By definition, the surface energy of a thin film or a slab model is defined as

$$ \sigma = \frac{1}{2A}(E_{slab} - N\cdot E_{bulk}) $$

where $N$ is the number of atoms in the thin film and $E_{bulk}$ corresponds to the average energy of the atom in its bulk phase. I should expect that the surface energy of the slab converge to certain value when I keep increasing the number of layers but what I found is the surface energy of my system increases linearly. I think this is unreasonable. Is there anyone who met this problem before?

  • 2
    $\begingroup$ Kindly share more data like POSCAR, INCAR, KPOINT. $\endgroup$ – pranav kumar Mar 26 at 16:57
  • $\begingroup$ What are $E_{slab}$ and $\sigma$ ? $\endgroup$ – taciteloquence Mar 29 at 10:53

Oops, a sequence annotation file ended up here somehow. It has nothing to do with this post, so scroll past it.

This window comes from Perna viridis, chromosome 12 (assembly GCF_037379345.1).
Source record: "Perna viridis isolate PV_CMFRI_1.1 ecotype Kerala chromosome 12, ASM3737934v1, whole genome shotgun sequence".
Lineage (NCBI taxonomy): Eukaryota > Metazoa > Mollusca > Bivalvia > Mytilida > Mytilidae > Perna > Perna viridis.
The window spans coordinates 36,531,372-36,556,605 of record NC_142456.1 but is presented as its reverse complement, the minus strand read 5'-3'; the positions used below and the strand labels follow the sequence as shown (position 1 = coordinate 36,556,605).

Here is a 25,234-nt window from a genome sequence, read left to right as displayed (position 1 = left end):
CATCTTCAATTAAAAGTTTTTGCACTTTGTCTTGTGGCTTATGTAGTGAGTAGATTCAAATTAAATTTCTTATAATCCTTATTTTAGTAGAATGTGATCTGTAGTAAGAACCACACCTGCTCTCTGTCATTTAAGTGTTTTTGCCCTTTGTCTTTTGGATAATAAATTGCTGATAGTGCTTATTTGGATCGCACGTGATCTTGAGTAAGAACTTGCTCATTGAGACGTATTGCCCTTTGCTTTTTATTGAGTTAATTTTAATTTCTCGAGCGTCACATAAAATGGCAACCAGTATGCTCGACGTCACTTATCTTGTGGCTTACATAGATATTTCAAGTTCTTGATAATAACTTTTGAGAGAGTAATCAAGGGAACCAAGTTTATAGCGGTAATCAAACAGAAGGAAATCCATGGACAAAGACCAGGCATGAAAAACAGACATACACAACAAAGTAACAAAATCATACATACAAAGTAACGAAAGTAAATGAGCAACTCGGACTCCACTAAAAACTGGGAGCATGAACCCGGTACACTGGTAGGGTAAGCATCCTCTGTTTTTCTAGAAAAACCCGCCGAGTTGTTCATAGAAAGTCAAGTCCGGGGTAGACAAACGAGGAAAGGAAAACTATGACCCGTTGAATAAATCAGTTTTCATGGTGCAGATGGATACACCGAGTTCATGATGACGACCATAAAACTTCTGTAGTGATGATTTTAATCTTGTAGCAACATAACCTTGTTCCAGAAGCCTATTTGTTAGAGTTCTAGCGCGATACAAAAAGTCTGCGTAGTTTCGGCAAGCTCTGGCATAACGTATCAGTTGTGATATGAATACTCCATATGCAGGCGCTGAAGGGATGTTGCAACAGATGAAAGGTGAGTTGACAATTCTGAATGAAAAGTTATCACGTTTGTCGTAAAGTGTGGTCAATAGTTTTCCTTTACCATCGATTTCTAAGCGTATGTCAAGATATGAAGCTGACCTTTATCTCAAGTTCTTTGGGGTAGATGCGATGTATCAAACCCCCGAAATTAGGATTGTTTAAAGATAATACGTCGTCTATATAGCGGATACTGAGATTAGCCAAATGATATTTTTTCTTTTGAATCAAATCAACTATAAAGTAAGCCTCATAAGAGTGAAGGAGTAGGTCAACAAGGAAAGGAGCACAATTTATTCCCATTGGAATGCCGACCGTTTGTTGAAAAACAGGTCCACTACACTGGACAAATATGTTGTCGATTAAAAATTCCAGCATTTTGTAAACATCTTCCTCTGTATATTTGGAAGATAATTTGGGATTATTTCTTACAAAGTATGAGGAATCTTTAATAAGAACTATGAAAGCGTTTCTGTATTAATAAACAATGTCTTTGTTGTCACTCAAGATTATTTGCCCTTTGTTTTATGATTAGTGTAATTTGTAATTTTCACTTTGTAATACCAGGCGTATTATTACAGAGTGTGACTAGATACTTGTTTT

I found the answer already. As the inconsistent calculation between the bulk and the thin film in the DFT calculation process. A small error term will generate a diverge behaviour in the surface energy as I increase the thickness of the slab. One way to fix this issue is to use the data from my thin film calculation to extrapolate the bulk energy without doing an extra isolated calculation on the bulk. Two way was commonly used, they are Linear fitting and Boettger method.

Welcome to discuss this issue and point me out if there is anything unclear.

Reference: Boettger J C 1994 Phys. Rev. B 49 16 798

Fiorentini V and Methfessel M 1996 J. Phys.: Condens. Matter 8 6525


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